New Footprints have arrived!

New Footprints have arrived is a snapshot at the wonder of new life and the years that follow.

A few weeks ago the world made room for new life at precisely 9:01 PM, October 28, 2007. New Footprints have arrived!. His name is Joshua James Vieira and he comes complete with all the tools to make his way across the planet, all in due time. He is also my grandson, blessing number four.

New Footprints have arrived!

New Footprints Have Arrived!, Joshua Vieira one day old feet

What is it about newborn toes and fingers that seem to hold the essence, hope and wonder of all of life itself? I held this little wonder, fresh from our daughter’s womb, even as his primary goal was to wiggle, suckle and sleep.

Ah, but the photographer in me was itching just as much to capture these early moments that seem to roll on by too quickly. Little feet, barely dry even, outstretched, moving, just because they can!

Time Travel

It is now nine years later. The grandchild tally has gone from four to six! I have lost more hair and have since retired. We are so blessed by the growing “footsteps” in our lives…all six, and all living close by too.

New Footprints have arrived! boy sitting in tidewater at beach
The tide won…!

And the image on the right is also Joshua still moving and taking in his world.

Kevin Lee

Story of the Acorn

Story of the Acorn is an accounting of how my first blog in 2007 came to be, and the lessons learned from the common seeds of the oak tree, called acorns.Story of the Acorn, Handful of acorns

The short story behind my first blog named “News from an Acorn” is simply this; it existed as a vehicle for me to share the wonder, power and awesome burden of living life in the shelter of God’s grace. News from an Acorn is about words, photography, my joy of knowing, hearing and working with young people, and not-so-young people in many settings everywhere. Hallelujah!

The full story of “News from an Acorn” takes longer to share, but seems worth the telling:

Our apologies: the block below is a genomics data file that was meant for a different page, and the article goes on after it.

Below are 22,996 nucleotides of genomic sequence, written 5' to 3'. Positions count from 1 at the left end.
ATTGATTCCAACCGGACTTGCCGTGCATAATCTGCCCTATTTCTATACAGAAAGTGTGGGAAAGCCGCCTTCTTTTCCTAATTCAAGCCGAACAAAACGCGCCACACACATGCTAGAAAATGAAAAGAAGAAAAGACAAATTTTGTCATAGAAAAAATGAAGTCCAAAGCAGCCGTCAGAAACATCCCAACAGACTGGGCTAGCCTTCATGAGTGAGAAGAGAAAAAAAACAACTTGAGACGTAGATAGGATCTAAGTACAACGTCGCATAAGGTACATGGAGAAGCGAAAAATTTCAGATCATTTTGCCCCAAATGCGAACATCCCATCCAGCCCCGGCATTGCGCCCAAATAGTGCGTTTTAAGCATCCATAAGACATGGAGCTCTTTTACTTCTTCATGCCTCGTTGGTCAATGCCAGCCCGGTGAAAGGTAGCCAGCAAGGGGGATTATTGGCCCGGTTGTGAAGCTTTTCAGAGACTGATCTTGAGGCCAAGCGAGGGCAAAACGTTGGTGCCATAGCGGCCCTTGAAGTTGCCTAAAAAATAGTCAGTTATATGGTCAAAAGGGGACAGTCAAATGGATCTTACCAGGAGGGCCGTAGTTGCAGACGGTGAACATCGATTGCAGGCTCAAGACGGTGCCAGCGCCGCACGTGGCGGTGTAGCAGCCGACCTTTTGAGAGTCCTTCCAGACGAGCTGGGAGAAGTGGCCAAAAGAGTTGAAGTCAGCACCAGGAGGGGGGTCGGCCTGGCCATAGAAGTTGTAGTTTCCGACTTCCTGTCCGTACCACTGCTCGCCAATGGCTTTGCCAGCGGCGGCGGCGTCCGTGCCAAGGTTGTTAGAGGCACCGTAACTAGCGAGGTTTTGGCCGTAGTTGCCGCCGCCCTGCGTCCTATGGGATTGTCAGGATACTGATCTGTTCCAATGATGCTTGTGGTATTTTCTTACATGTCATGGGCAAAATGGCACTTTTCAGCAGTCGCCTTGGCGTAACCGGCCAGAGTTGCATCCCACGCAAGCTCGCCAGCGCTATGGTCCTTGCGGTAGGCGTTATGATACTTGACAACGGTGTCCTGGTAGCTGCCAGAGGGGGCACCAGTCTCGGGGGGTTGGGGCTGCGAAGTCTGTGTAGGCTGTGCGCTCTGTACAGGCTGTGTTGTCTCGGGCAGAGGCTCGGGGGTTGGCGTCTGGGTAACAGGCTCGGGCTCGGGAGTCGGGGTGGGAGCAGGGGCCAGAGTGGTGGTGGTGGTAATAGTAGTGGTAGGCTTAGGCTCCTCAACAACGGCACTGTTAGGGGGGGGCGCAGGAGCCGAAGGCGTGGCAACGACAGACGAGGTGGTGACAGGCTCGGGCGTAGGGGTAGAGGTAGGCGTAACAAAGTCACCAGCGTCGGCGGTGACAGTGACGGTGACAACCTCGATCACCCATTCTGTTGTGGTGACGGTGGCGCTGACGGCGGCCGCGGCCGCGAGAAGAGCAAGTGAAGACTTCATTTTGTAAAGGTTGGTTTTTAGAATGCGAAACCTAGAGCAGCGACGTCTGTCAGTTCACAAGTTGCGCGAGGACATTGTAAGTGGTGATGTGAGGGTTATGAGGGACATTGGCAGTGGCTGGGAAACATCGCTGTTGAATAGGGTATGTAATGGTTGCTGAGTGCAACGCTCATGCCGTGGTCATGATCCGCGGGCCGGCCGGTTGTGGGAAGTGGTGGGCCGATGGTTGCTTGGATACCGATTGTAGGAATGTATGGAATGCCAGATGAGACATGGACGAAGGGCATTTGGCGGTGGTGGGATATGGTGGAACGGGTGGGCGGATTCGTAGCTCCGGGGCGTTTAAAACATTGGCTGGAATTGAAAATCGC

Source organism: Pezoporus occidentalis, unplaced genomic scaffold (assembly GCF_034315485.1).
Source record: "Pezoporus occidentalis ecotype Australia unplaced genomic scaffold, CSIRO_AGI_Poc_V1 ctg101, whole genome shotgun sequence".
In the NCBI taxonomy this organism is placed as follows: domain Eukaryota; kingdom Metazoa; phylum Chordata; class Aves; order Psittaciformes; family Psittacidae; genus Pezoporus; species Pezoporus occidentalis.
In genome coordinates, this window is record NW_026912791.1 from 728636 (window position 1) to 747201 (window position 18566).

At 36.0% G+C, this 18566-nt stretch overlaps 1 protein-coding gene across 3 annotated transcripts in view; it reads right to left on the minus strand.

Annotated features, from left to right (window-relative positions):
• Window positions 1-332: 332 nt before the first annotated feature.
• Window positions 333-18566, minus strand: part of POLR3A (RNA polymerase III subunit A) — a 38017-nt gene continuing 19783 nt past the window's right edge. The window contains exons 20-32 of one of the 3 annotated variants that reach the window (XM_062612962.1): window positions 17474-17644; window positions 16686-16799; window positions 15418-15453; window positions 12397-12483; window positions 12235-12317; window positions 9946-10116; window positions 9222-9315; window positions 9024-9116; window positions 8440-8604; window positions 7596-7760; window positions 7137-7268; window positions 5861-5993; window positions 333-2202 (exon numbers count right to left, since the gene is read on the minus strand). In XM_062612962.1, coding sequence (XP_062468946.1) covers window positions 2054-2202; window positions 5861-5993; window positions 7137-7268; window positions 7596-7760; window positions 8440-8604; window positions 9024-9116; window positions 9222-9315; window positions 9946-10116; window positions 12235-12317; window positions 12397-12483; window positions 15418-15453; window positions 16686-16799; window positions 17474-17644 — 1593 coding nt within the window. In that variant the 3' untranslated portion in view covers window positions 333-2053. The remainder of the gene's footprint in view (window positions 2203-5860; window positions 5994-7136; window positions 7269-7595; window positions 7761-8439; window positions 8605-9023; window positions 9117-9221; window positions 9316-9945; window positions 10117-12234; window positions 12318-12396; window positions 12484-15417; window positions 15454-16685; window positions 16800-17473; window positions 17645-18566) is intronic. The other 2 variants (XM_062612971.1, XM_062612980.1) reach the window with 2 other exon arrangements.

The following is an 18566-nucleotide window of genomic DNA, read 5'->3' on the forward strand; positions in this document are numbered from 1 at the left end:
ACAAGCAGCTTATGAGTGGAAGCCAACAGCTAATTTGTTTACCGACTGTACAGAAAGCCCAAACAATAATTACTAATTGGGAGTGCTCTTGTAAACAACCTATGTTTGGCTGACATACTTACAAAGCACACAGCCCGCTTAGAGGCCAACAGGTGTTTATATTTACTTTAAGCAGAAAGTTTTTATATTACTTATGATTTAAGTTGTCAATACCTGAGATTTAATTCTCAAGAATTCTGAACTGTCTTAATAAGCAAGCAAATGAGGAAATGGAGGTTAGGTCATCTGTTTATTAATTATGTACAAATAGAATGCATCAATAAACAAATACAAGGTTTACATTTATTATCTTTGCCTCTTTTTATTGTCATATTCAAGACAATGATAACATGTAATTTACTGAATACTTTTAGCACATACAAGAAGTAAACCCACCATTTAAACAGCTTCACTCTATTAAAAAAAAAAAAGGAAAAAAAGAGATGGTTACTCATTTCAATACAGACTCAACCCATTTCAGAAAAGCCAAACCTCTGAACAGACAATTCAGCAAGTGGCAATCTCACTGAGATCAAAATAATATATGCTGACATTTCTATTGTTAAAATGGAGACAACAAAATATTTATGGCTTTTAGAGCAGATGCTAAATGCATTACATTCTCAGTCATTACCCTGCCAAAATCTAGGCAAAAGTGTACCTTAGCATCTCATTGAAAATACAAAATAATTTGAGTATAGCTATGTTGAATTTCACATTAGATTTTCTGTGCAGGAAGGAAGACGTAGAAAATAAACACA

Over twenty years ago I met a little boy whose name was Joshua. Joshua liked to collect things and carry them everywhere in his deep pants pockets. There were sticks, stones, pieces of paper, whirligigs, little plastic men, and acorns. In Sunday School, with the lesson out-of-the-way, we’d sit while Josh pulled out, piece by piece, all the treasures he kept there. Each little nugget had a story and it was always good to listen as Joshua spoke.

Sadly, some people, even children, take the short way home to God. One day Joshua was with us, here, and the next, gone, his earthly life ended all too soon by reckless accident. His spirit hovered, heavy and beautiful, before rising up and onward, first as a balm and Light to those who mourned, and then freed, to wander where it may. His little body was laid to rest in 1987 nearby a Quaker Meetinghouse in Westport Massachusetts.

For weeks following Joshua’s leaving I carried one, sometimes more, little acorns in my pocket. Something about their smoothness, their certainty of purpose brought me both comfort and energy. Once or twice I visited Joshua’s grave and left him pocket stones, a stick I carried, and yes, one or two acorns just because.

“Nine Eleven” (September 11, 2001) was a tragic event and resulting phrase that changed our country and our lives forever. It also ended the lives of almost 3000 innocent people. Having canceled our scheduled retreat for that horrible month, I soon found myself planning out next gathering some weeks later, thinking about what to say and how best to comfort the many children who would gather under our care in heart and spirit as our nation mourned and fretted what would happen next.

I was riding my bike, headed to meeting for worship, actually, and not far from the meetinghouse. As I rode I was wondering, asking for guidance,  how best to wrap all that had happened in a way that was both honest and measured into a theme for our upcoming retreat of young Quakers. As the wind blew, a torrent of acorns hit the road I was riding on and many, or so it seemed, bounced off of my helmet with “clunks” and “pings.” I had to steady my bike there for a moment as it rolled over countless little brown nuts. As acorns reigned down on my helmeted head I thought, ah, “News from an Acorn!” In a flash I knew that something was coming, an idea, an approach, a way of truth-telling, and at that moment I had the theme for our next retreat. Suddenly I thought of the acorns that Joshua had carried long ago. and now I was hearing them bounce off of my head and thinking, they’re still teaching us something. Within minutes I rounded the corner of Joshua’s cemetery with the meetinghouse just up ahead.

“News from an Acorn.” Thank you, Joshua. Thank you God. We had our theme and a whole lot more

Kevin Lee (re-edited in 2016)